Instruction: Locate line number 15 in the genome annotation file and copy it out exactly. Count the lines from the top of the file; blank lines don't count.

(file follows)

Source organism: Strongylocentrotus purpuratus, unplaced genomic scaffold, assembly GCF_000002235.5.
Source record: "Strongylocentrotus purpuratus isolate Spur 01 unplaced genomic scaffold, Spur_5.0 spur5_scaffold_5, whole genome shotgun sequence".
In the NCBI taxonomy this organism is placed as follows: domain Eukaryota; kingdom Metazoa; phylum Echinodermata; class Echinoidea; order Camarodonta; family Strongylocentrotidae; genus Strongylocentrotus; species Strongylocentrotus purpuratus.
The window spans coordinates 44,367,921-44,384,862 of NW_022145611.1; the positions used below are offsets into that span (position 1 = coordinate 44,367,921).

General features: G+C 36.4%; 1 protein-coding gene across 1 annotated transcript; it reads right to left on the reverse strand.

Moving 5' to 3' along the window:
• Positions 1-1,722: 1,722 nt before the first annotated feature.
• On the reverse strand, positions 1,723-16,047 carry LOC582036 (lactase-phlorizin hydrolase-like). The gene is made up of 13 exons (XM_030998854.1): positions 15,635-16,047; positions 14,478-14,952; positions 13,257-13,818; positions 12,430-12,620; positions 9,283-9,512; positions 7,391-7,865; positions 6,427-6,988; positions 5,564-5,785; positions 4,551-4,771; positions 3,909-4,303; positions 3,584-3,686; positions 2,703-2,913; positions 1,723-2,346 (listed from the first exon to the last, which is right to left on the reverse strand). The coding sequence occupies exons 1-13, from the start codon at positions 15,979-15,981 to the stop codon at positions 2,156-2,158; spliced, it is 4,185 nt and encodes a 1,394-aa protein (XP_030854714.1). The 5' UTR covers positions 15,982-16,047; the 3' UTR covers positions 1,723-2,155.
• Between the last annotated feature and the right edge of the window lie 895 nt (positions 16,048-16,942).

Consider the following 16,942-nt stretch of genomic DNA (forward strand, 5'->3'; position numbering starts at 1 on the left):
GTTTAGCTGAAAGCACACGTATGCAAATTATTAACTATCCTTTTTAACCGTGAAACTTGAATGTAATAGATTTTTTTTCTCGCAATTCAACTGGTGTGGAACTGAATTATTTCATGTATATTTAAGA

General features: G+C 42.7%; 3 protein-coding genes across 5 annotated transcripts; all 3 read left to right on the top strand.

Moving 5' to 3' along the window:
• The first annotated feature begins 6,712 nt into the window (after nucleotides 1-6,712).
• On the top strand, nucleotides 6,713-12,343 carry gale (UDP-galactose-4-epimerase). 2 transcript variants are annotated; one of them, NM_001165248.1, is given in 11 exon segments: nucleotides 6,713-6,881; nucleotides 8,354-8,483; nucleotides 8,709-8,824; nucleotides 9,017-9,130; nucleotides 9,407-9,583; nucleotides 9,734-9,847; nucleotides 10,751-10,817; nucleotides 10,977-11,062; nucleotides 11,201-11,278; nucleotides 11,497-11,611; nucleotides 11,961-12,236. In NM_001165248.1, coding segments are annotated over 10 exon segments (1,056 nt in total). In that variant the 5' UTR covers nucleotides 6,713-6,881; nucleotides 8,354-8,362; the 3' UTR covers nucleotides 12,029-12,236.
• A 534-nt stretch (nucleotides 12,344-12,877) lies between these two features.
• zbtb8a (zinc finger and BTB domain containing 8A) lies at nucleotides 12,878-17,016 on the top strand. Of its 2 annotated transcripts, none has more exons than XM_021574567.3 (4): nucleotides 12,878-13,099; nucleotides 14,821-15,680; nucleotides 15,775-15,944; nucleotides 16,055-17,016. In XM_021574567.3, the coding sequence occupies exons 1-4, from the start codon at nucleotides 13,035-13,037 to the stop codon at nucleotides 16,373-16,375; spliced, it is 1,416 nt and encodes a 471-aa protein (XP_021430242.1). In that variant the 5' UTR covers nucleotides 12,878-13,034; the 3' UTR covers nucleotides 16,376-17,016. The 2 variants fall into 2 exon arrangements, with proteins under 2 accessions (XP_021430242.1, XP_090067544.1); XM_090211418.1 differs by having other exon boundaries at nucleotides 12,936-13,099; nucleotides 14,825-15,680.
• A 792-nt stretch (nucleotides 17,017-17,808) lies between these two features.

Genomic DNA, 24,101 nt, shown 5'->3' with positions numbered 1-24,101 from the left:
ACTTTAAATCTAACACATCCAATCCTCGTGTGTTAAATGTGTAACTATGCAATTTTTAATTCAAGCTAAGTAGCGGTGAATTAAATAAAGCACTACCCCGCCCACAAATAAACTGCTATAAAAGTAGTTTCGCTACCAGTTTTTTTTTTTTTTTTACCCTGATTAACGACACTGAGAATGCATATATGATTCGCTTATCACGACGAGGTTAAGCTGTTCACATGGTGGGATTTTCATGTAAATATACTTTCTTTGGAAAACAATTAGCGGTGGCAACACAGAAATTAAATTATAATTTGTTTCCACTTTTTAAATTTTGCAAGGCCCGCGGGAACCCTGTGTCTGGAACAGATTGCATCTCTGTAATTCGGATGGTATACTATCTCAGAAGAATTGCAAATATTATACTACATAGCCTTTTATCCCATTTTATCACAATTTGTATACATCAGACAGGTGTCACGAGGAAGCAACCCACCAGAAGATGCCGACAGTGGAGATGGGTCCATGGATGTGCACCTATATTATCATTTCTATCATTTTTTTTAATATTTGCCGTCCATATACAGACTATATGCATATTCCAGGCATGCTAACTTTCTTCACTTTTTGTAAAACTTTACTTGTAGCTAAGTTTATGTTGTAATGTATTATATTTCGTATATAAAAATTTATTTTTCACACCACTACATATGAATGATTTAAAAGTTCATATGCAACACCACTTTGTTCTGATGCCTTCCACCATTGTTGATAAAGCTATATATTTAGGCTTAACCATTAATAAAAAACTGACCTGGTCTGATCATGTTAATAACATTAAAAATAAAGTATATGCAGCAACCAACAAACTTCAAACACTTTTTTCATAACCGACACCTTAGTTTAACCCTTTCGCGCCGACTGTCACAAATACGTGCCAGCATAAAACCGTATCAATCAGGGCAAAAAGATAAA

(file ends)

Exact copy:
• On the top strand, nucleotides 6,713-12,343 carry gale (UDP-galactose-4-epimerase). 2 transcript variants are annotated; one of them, NM_001165248.1, is given in 11 exon segments: nucleotides 6,713-6,881; nucleotides 8,354-8,483; nucleotides 8,709-8,824; nucleotides 9,017-9,130; nucleotides 9,407-9,583; nucleotides 9,734-9,847; nucleotides 10,751-10,817; nucleotides 10,977-11,062; nucleotides 11,201-11,278; nucleotides 11,497-11,611; nucleotides 11,961-12,236. In NM_001165248.1, coding segments are annotated over 10 exon segments (1,056 nt in total). In that variant the 5' UTR covers nucleotides 6,713-6,881; nucleotides 8,354-8,362; the 3' UTR covers nucleotides 12,029-12,236.